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javascript: npm for web packages #2

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justinfagnani opened this Issue Sep 12, 2017 · 90 comments

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justinfagnani commented Sep 12, 2017

@notwaldorf and @zkat might have some more context here, but I heard that npm was thinking about ways to make things better for web development. I'd love to hear what ideas are being discussed and contribute some of Polymer's use-cases and requirements if that's helpful.

Polymer's in the middle of a transition to npm from Bower. Mostly things are great except a few complications that arise out of our requirement to publish modules that work natively on the web.

Currently we're recommending the use of Yarn because it support flat installations. We need flat because web-standard JavaScript modules which can only import other modules by path. This means to import a dependency, even cross-package, we need to know exactly where that module lives relative to the importer in filesystem/URL space. Thus yarn and yarn install --flat.

This mostly works except that many tools can't be properly installed flat. To workaround that we've been structuring projects with a tools/ subfolder with it's own package.json. Then we need to wire up scripts so that tools are installed when working on the top-level project, npm run works well, etc.

There's also problem with just client-side packages when some have version conflicts among dependencies and can't be installed flat. While our packages really do need to be flat, not every package does, but flat in Yarn applies to an entire node_modules folder.

A few thing could possibly help here:

  • npm could support the flat option. While still leaving us with the complications, at least we wouldn't need to always recommend an alternative client, and have possibly broken installations result from using standard npm.
  • package.json could support multiple targets because dependencies and devDependencies. Multiple targets would allow us to put client-side dependencies in a separate configuration (which would hopefully be flat installed), so that tools, server-side dependencies, etc. would be installed separately. Ex: we could define a webDependencies stanza which installed its dependencies to a web_modules folder.
  • package.json could support per-edge metadata in addition to per-node metadata in the dependency graph. That is, we would specify things like flat on a per-dependency basis.

Those are just a few ideas we've had, I'm sure there's a lot of other ways to slice this problem. We're very motivated to help, not only to make our user's experience better, but to help create a relatively standard way to install web-compatible packages so that Polymer isn't going off on some unique workflow.

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@justinfagnani I think, specially since we're talking about it over here, that it would be very interesting to imagine what a bespoke package manager just for Polymer would be like.

We've talked about having what we call an assets-specific package manager recently, though, and it looks something like this:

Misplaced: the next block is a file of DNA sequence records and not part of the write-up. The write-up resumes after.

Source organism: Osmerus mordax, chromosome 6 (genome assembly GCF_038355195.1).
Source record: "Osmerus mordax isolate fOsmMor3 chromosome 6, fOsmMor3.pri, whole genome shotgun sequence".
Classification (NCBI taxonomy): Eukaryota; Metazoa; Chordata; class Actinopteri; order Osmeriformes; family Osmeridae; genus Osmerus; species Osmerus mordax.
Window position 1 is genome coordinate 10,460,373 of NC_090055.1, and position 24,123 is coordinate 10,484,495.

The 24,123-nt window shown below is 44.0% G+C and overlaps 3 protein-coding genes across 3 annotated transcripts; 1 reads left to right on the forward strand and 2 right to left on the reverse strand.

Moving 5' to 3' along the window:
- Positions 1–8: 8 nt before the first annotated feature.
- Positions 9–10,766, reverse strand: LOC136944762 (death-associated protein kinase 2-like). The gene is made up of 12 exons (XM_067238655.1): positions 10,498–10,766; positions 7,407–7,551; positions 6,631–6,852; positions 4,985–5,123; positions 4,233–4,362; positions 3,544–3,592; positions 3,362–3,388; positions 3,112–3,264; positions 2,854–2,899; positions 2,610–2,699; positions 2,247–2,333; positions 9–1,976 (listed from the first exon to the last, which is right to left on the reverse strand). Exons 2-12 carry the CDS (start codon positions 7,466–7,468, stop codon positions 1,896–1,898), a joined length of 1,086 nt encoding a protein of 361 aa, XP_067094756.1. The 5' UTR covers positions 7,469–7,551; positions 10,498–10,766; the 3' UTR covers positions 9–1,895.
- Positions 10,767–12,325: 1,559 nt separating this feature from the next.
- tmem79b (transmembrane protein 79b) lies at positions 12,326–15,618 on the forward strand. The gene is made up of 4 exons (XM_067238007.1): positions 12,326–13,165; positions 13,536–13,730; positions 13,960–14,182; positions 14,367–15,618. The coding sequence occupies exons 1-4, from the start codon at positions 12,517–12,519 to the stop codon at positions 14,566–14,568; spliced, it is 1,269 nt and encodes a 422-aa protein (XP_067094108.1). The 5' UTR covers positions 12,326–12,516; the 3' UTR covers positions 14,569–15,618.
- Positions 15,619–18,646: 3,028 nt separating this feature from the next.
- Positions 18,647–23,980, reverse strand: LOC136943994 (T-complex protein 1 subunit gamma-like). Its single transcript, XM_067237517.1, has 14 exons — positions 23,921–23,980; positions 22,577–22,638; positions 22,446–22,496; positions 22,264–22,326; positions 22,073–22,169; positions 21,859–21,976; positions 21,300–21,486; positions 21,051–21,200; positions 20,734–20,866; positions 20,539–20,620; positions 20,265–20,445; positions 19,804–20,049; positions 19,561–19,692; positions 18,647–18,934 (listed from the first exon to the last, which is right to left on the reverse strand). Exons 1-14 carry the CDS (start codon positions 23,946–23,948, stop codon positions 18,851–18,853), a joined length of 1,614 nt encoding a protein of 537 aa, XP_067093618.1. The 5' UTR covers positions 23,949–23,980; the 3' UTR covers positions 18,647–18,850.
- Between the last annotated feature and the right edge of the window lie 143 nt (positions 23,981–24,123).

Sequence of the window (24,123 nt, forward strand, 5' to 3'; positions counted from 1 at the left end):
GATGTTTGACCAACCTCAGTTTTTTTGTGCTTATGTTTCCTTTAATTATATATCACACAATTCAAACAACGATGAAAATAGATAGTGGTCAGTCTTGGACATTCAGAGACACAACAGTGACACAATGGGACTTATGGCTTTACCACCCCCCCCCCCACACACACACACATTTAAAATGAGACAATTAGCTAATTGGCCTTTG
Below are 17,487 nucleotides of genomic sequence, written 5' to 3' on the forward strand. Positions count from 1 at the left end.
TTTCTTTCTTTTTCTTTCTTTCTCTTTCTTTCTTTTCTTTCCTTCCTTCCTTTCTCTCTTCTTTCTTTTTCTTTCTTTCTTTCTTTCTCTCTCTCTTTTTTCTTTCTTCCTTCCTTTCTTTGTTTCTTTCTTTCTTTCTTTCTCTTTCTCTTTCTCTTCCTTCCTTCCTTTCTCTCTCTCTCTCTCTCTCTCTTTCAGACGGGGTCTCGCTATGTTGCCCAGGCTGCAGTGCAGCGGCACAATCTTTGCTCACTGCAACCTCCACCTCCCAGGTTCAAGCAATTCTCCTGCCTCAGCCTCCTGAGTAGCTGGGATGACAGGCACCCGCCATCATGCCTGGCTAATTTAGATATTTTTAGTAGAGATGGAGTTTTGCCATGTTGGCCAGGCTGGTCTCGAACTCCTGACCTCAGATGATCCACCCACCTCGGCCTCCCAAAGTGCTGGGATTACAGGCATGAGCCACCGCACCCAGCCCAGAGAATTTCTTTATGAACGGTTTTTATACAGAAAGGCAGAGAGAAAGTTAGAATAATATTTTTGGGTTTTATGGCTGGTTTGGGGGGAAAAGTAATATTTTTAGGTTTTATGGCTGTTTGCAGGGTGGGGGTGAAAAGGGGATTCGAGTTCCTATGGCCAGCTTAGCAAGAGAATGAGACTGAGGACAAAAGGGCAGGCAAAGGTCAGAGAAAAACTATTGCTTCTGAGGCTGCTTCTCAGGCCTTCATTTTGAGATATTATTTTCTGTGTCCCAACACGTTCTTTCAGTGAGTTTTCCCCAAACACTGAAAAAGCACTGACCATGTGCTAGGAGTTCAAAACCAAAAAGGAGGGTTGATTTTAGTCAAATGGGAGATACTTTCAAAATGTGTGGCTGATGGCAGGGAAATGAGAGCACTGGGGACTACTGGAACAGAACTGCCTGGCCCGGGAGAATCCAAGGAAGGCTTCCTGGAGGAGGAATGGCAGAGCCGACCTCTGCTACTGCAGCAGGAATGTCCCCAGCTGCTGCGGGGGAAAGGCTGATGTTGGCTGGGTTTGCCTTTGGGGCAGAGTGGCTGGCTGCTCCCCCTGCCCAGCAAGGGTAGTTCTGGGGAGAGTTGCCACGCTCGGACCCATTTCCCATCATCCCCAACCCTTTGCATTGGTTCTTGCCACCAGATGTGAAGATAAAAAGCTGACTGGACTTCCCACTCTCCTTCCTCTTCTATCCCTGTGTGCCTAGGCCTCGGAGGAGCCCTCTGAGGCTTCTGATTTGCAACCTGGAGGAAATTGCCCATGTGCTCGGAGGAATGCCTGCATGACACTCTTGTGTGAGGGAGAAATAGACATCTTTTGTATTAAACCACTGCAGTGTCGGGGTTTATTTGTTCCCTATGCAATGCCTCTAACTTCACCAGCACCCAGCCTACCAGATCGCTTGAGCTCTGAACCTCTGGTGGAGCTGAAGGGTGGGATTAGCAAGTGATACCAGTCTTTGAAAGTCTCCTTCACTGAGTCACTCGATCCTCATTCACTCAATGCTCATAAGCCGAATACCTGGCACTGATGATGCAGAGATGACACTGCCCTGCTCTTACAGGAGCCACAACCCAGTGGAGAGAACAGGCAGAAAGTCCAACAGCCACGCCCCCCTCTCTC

1. It uses the same specifiers as npm does (aka, foo@1.2.3 will install from the registry, usr/proj#semver:^1.2 will install from git, etc)
  2. It installs all dependencies flat, to a predictable directory. That means that dependency hell is possible through conflicts. We have two mitigations planned for this:
    a. Use a port of Molinillo for resolving trees
    b. When this fails, do what bower does and manually pick which semver-incompatible version you're going to use, and this will be recorded.
  3. These dependencies, called "assets" for our purposes, will all be installed into a single, non-configurable directory: assets/.
  4. Assets can have dependencies, specified in package.json in the usual dependencies field that npm currently uses. This allows existing dependencies on the registry to be used.
  5. Assets are declared through a new assets field in package.json. This field will have the same syntax as dependencies.
  6. Assets specified in assets will ONLY be installed for the toplevel project. That is, if you add a dependency, and it specifies assets, they will be completely ignored, much like devDependencies, when installed as a dependency.
  7. For compatibility with existing packages, it's expected that any existing published libraries that declare dependencies using node-compatible require or import statements will go through a transformer either during bundling or at the webserver layer that will convert them to work on the web. That is: require('lodash') should be transformed to require('../lodash') prior to serving. Unless an actual module loader spec apparates itself and lets users do this client-side in a portable way.
  8. Lifecycle scripts will work during installation of assets exactly like they do with npm right now when installing regular dependencies.

So, looking at a Polymer example, based on its install guide -- and assuming this package manager is integrated directly into polymer-cli:

  1. $ npm i -D polymer-cli - install polymer as a devDep on your current project. This will make sure all your teammates are using the same version of the CLI. With npx and its auto-fallback enabled, this CLI can be invoked by just cd-ing to your project directory and typing $ polymer ... directly, much like one usually would if it were global. Without the fallback, $ npx polymer ... will do the trick, though.